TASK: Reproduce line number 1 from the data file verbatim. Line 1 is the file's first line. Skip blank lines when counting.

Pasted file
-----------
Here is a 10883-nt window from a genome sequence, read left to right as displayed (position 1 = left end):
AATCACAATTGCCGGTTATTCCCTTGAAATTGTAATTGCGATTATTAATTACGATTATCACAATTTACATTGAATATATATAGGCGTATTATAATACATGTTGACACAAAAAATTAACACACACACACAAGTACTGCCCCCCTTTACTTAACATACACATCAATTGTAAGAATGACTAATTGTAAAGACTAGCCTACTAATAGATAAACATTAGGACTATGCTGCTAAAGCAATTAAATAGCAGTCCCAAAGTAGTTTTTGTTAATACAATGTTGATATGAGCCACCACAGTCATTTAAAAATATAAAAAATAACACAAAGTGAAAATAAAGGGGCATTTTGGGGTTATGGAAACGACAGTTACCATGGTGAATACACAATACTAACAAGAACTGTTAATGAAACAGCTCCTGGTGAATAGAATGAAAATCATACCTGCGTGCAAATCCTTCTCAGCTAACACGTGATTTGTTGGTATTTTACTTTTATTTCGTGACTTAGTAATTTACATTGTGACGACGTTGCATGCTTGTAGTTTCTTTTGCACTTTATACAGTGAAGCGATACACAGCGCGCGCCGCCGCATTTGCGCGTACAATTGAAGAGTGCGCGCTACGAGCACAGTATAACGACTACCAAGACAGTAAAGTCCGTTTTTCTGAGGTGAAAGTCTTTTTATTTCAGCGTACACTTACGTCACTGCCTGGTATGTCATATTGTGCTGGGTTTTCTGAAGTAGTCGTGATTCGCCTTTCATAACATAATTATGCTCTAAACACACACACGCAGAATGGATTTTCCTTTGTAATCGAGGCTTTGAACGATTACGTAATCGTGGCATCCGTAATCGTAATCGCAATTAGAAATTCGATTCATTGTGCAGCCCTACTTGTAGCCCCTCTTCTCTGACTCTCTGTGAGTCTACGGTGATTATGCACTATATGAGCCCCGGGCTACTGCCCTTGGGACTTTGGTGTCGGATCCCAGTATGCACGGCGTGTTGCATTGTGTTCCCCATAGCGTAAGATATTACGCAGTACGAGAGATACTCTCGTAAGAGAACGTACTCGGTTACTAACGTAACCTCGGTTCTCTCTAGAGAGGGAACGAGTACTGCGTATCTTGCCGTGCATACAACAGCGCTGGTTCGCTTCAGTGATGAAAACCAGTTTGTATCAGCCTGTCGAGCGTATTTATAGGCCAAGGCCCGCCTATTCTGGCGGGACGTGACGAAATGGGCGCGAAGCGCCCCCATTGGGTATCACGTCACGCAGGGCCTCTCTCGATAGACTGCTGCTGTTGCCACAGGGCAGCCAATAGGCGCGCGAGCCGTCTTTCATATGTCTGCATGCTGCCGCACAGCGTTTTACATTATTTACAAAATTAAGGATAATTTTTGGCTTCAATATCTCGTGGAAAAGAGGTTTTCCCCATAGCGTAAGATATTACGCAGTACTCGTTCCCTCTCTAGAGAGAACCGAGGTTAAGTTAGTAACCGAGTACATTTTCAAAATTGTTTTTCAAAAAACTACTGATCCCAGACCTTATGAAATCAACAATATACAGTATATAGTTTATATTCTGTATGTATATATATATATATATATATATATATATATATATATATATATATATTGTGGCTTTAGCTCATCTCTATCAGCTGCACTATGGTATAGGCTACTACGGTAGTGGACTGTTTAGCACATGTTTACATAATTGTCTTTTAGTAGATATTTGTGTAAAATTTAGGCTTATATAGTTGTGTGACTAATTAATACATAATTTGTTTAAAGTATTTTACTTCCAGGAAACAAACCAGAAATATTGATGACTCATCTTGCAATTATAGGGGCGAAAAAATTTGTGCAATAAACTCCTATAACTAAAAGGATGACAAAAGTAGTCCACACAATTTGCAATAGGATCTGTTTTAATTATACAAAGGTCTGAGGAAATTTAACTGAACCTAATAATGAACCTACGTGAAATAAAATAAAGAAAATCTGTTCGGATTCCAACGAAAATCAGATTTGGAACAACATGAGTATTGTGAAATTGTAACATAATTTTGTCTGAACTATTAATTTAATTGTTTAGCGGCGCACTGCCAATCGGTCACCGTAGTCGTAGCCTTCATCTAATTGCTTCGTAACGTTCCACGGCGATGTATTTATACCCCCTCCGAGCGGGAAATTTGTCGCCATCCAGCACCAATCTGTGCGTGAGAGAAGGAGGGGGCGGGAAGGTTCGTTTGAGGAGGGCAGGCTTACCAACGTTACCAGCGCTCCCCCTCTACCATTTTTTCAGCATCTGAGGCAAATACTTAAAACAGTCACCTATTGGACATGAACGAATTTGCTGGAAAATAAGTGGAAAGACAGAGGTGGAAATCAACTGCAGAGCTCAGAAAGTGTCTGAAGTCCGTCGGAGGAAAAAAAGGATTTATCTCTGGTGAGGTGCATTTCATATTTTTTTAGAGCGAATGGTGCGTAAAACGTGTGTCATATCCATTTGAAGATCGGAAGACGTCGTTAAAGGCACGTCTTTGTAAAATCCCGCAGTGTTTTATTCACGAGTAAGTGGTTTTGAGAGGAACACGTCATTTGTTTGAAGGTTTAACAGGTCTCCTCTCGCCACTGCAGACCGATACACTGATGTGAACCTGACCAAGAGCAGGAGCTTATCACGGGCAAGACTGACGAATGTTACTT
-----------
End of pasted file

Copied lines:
Here is a 10883-nt window from a genome sequence, read left to right as displayed (position 1 = left end):